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August 25, 1989 - Image 1

Resource type:
Text
Publication:
The Detroit Jewish News, 1989-08-25

Disclaimer: Computer generated plain text may have errors. Read more about this.

THE JEWISH NEWS

THIS ISSUE 60(P

SERVING DETROIT'S JEWISH COMMUNITY

AUGUST 25, 1989 / 24 AV 5749

Milwaukee's Robert Aronson
To Direct Detroit Federation

KIMBERLY LIFTON

Staff Writer

Milwaukee Executive Vice Presi-
dent Robert Aronson on Tuesday was
named executive vice president of the
Jewish Welfare Federation of
Metropolitan Detroit.
Aronson, 38, succeeds Marty
Kraar, who is leaving Detroit to head
the Council of Jewish Federations, the
umbrella organization for federations
throughout the United States and
Canada. Aronson is expected to begin
his new job in November.
Aronson has served in his present
position for two years. Previously, he
was the Milwaukee federation's ex-
ecutive director for four years.
He started his Jewish communal
career in 1975 as the Milwaukee
federation's campaign director. In
1980, Aronson moved to New York as
a community consultant for the CJF.

Two years later, he was named direc-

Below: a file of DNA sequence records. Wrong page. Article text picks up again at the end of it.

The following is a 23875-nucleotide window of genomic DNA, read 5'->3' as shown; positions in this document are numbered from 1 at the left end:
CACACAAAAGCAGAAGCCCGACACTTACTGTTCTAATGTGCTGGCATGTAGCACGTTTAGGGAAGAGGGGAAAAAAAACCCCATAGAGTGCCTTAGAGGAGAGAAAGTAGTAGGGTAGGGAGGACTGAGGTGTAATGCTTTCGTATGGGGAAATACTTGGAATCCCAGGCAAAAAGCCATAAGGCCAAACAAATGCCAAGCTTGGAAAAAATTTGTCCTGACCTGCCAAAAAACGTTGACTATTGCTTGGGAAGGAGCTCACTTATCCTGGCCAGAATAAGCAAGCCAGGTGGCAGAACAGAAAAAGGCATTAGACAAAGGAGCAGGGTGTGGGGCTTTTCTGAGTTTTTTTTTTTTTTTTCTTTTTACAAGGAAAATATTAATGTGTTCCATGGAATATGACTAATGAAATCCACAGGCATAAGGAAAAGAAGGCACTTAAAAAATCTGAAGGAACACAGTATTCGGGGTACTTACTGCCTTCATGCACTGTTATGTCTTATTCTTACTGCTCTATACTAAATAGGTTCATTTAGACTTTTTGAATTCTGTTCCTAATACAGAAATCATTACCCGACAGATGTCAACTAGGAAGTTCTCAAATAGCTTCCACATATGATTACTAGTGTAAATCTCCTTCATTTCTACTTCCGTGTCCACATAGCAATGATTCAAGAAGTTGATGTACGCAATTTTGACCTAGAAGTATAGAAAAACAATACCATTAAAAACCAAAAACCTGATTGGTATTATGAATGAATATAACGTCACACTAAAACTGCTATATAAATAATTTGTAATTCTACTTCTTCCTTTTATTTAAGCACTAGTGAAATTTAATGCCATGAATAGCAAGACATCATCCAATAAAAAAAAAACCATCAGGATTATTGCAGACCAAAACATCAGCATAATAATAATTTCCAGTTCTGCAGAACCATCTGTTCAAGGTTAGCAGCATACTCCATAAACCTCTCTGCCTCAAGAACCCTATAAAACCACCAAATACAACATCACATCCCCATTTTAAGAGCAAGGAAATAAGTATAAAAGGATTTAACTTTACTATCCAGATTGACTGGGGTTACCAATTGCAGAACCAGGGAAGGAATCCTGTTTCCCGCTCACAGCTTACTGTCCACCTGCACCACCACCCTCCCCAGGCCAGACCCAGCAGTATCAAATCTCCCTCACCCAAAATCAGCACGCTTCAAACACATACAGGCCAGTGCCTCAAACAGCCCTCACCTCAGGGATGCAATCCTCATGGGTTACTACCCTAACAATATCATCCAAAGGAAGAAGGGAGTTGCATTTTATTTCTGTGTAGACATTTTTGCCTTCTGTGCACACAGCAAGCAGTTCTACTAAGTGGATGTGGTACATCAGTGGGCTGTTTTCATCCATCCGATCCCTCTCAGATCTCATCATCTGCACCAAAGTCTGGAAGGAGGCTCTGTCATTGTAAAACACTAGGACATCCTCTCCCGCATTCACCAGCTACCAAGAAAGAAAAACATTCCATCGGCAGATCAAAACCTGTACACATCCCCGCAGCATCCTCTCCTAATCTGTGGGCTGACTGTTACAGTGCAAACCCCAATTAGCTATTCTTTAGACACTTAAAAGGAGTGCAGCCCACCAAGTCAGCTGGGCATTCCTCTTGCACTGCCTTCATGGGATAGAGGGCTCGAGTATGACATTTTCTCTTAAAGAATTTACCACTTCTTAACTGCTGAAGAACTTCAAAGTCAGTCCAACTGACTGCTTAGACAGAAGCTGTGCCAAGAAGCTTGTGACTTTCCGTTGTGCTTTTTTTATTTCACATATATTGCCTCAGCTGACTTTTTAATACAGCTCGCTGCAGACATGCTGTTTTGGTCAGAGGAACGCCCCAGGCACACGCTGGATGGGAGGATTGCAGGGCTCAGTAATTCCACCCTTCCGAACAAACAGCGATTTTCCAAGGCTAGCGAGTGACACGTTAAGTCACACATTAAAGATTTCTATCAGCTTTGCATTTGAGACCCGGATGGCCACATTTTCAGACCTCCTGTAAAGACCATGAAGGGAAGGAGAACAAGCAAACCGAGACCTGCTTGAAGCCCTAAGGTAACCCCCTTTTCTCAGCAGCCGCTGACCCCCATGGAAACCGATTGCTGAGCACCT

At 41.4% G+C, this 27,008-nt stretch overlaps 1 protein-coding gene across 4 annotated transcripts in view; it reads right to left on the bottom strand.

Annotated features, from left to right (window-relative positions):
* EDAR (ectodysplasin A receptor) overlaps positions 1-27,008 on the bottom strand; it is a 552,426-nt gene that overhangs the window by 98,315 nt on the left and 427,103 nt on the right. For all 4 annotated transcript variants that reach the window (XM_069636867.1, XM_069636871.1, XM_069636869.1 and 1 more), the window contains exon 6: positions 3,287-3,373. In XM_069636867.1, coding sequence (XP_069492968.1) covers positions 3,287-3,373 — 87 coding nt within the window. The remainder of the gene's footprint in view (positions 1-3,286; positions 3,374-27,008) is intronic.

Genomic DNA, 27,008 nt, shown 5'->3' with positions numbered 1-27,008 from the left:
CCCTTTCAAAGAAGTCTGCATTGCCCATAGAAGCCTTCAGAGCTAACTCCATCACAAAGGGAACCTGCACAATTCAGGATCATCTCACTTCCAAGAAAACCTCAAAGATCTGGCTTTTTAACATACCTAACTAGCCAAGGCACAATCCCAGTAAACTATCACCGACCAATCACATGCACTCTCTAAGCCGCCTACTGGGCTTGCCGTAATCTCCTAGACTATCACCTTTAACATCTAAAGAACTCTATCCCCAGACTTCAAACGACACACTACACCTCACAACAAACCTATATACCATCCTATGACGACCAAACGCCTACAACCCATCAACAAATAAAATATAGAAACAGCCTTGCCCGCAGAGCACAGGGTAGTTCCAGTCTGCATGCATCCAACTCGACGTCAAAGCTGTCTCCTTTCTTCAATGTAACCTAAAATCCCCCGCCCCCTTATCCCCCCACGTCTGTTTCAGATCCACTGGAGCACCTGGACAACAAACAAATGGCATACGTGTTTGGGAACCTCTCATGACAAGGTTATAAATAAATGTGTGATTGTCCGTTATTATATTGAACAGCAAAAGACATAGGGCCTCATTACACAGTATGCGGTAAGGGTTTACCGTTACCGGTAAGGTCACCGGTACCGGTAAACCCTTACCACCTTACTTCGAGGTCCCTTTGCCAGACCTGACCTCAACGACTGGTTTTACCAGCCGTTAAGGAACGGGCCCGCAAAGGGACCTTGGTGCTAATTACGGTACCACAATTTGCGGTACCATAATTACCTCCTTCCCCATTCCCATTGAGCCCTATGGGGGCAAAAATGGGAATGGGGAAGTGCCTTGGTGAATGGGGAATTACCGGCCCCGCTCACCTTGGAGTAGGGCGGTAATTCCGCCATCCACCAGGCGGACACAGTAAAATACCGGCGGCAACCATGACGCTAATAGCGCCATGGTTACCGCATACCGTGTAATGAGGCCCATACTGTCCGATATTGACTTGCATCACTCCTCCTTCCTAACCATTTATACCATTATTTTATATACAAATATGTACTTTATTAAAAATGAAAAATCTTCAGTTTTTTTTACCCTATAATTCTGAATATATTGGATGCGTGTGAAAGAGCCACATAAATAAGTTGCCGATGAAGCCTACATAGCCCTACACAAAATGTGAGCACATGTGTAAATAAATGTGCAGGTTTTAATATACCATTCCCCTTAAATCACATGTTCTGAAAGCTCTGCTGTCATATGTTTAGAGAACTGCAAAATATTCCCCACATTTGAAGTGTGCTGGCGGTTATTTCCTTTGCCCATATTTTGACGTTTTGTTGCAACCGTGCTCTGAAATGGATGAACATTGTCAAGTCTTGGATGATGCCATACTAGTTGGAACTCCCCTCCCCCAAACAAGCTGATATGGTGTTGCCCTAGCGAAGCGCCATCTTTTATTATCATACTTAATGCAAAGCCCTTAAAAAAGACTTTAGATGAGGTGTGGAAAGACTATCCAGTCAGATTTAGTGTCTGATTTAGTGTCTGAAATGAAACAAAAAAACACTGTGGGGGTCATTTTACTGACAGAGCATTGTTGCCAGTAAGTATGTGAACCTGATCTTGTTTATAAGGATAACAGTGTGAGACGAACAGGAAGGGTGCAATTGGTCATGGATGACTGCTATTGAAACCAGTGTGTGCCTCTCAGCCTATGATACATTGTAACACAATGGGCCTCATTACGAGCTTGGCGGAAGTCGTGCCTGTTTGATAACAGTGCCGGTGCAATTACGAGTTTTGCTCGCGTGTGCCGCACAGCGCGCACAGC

tor of campaign planning services
director for CJF, where he served un-
til returning to Milwaukee to take the
executive director position.
"In my 14 years in the Jewish
communal business, Detroit always
appeared to have a fabulous Jewish
community," Aronson said. "I'm ex-
cited. Detroit is just one of those
places known for Jewish communal
work. So many national leaders have
come from Detroit."
During his six years in
Milwaukee, one of Aronson's major
concerns was developing a central
Jewish Community Center campus.
Today a $20 million facility there
houses seven Jewish agencies, the
JCC, two day schools and a nursery
school.
He said his first priority in
Detroit will be learning about the
community and its relationship with

Bridge
Over
Troubled
Waters

The story of Jerry and Jacqui
Kaufman's disillusionment with
Conservative Judaism is one of
the movement's challenges as it
enters its second century.

the Federation. He has no specific
goals for Detroit.
"The worst thing you can do is
come into a new job with an im-
mediate plan for change:' he said.
The board of governors
unanimously approved Aronson's ap-
pointment, which followed the recom-
mendation of a nine-member search
committee chaired by by David Page.
The search took three months.
"He's a mentsh," Page said. "Any
one of our three finalists could have
handled the job. We picked the person
we felt would be the best."
Page said dozens of people ex-
pressed interest in Detroit's leading
communal job. He said committee
members identified candidates and
several people approached them about
the job.
"The heartening thing here is
that so many people were interested
in the job because of the reputation

Robert Aronson: New leader.

Detroit has in being one of the
leading Jewish communities in the
world:' Page said.
"He is intelligent and articulate,"
said Federation President Dr. Conrad
Giles. "He is experienced with a
Jewish vision." Dr. Giles holds the
Federation's top lay leadership
position.

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